Good Movies Actually Do Better at the Box Office

Conventional wisdom would say that movie-going crowds reward some of the worst movies with some of the highest box office grosses, particularly during the summer months. In fact, there are web sites devotes to that very premise.

It is an interesting and amusing thought … but is it TRUE? That is what one person looked to answer, using available data and statistical analysis.

Here is the setup:

It is common to argue that there is a divide between critics and audiences. Critics prefer arthouse dramas, preferably in black-and-white; audiences like things that go boom. Thanks to countless explosions and few positive reviews, the Transformers sequels became a lightning for this argument. Compare the 35s of Transformers: Dark of the Moon: 35% on Rotten Tomatoes, $350 million at the domestic box office. Later in the year, a critical darling like Warrior (83% on RT) managed just over $13 million. Is this the general pattern, or are these exceptions to the rule?

For the latest entry of Cinemath, I crunched the numbers to answer this very question. Thankfully the answer is that good movies statistically do better at the box office. After the jump, I try to quantify this effect with an equation that predicts box office using the Rotten Tomatoes score, budget, theater count, plus whether the movie is a sequel and/or rated PG-13.

Here is the MiniTab output showing the results. For the analysis he used five factors: RT (RottonTomatoes score), estimated production budget, number of theaters, and a binary indicator of whether the movie was a sequel and if it was PG-13 or not. Using these as predictors, he came up with a regression equation that accounted for 65% of the variability. It is likely he could have improved the fit using some non-linear factors, possibly using interactions in an unbalanced analysis, and as he mentions in the article transforming the output. But overall it is fairly solid.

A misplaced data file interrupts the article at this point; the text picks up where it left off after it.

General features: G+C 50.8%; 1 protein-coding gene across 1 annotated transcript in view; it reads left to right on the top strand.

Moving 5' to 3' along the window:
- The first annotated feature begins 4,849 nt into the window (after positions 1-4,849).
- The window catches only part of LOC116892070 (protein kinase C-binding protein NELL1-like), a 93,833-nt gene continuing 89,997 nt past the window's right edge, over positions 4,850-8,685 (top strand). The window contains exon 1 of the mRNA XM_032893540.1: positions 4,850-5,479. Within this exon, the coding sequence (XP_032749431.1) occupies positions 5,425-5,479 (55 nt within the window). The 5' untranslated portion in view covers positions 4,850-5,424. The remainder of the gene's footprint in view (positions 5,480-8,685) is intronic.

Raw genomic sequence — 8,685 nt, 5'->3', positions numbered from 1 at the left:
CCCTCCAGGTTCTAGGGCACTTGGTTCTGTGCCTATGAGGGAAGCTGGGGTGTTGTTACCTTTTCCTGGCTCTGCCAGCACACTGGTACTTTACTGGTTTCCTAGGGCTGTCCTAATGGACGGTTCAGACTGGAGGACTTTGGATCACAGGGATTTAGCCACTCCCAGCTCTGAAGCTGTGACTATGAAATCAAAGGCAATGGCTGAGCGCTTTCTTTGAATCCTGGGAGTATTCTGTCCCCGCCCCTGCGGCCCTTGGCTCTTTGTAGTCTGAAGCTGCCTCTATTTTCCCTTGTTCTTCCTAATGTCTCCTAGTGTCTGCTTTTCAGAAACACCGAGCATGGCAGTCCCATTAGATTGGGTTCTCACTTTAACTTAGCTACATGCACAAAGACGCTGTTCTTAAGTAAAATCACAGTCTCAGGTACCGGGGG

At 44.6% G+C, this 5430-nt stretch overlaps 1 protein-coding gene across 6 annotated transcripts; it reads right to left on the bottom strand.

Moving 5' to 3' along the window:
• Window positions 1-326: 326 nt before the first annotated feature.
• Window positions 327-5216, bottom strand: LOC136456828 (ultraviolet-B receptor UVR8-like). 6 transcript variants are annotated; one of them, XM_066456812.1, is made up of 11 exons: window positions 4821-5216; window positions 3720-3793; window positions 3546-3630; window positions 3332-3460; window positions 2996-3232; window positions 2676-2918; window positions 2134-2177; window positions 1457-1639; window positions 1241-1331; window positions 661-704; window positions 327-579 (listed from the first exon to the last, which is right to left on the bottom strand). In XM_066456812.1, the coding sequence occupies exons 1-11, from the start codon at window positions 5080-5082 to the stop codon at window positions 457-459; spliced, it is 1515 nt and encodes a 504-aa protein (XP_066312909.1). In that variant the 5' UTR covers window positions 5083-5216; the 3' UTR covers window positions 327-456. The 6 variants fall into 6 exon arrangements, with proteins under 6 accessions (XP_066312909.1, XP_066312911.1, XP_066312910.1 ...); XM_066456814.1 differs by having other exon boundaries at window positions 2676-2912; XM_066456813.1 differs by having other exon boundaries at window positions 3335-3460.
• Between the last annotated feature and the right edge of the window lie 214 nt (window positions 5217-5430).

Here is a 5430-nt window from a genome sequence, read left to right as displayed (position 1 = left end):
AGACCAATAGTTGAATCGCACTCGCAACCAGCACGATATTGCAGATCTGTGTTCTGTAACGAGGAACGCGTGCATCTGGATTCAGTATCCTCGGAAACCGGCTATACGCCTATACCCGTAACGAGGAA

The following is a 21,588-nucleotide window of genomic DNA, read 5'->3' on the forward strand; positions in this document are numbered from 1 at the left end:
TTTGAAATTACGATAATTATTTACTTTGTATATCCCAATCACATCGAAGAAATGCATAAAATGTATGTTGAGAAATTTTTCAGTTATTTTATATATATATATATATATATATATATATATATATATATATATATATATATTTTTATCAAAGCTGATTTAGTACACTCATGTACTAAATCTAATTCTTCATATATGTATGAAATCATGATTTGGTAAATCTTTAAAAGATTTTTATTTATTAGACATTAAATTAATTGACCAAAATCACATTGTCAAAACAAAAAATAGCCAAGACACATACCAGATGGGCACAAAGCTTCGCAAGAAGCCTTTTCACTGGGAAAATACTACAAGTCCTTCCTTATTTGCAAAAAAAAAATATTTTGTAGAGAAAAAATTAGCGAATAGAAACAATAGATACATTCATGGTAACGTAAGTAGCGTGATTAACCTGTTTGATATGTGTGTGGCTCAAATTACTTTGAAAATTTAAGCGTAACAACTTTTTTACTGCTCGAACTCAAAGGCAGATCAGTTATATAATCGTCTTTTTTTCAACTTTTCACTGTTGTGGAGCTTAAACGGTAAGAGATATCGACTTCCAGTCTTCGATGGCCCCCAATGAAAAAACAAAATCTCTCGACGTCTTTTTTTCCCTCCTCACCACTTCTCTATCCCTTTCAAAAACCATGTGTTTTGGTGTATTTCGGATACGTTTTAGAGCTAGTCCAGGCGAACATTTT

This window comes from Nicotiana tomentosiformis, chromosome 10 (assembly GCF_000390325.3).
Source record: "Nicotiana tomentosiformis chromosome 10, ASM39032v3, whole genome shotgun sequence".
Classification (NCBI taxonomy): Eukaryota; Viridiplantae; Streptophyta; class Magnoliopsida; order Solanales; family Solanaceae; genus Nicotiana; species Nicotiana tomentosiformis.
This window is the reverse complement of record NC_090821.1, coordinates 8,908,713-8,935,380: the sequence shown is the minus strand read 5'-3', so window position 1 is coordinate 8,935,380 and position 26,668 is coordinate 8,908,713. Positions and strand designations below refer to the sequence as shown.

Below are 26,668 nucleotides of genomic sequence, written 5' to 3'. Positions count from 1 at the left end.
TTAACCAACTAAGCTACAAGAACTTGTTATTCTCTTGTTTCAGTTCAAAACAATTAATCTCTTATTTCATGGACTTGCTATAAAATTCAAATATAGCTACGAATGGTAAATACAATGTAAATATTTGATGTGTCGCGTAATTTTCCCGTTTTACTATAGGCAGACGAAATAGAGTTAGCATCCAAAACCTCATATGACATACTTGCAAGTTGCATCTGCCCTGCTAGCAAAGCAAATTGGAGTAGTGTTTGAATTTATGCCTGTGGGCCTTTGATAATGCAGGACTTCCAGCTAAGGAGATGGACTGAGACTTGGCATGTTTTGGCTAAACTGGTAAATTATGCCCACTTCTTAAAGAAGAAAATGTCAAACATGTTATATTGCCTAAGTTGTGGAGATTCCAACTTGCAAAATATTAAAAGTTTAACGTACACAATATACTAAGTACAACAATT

•An extra 10% on RT is worth about $6 million at the box office.

•An increase of $1 million in budget is worth about $0.5 million at the domestic box office. At first, that looks like a loss. But keep in mind that this does not include international box office, DVD sales, or ancillary revenue.

•An increase of 1,000 theaters is worth about $25 million at the box office.

•Sequels are predicted to earn about $50 million more at the box office.

•A PG-13 movie is predicted to earn about $25 million more at the box office.

And because a regression analysis is a ‘best fit’ model of the existing data, it is neither an absolute answer nor an absolute predictor.

For instance, the equation predicts Dylan Dog would make –$24.5 million, when it actually grossed $1.2 million (basically the numerically possible equivalent). And the model isn’t really equipped to handle the megahits, totally underestimating the likes of Harry Potter and the Deathly Hallows, Transformers 3, Twilight: Breaking Dawn, and The Hangover 2. That may mean I am missing an important factor or need to tweak the model. On the other hand, those could just be outliers that can’t be predicted using basic data analysis. As a counterexample, the model would have been ready for the surprise success of Rise of the Planet of the Apes, predicting $178.6 million for the PG-13, critic-approved sequel that ultimately grossed $176.8 million.

I have to admit that the results are different and a better fit than I expected. My expectation was that there were so many blockbusters touted by movie companies that it would blow out the ability to get a reasonable fit. So sure there are plenty of movies like ‘Transformers’ that prove the ‘people will over-pay for crap’ adage, they are the exception, and in general there is a link between several factors including how well the movie was reviewed that have a direct correlation to how much money the movie will make.

Source: Cinemath via Minitab Blog

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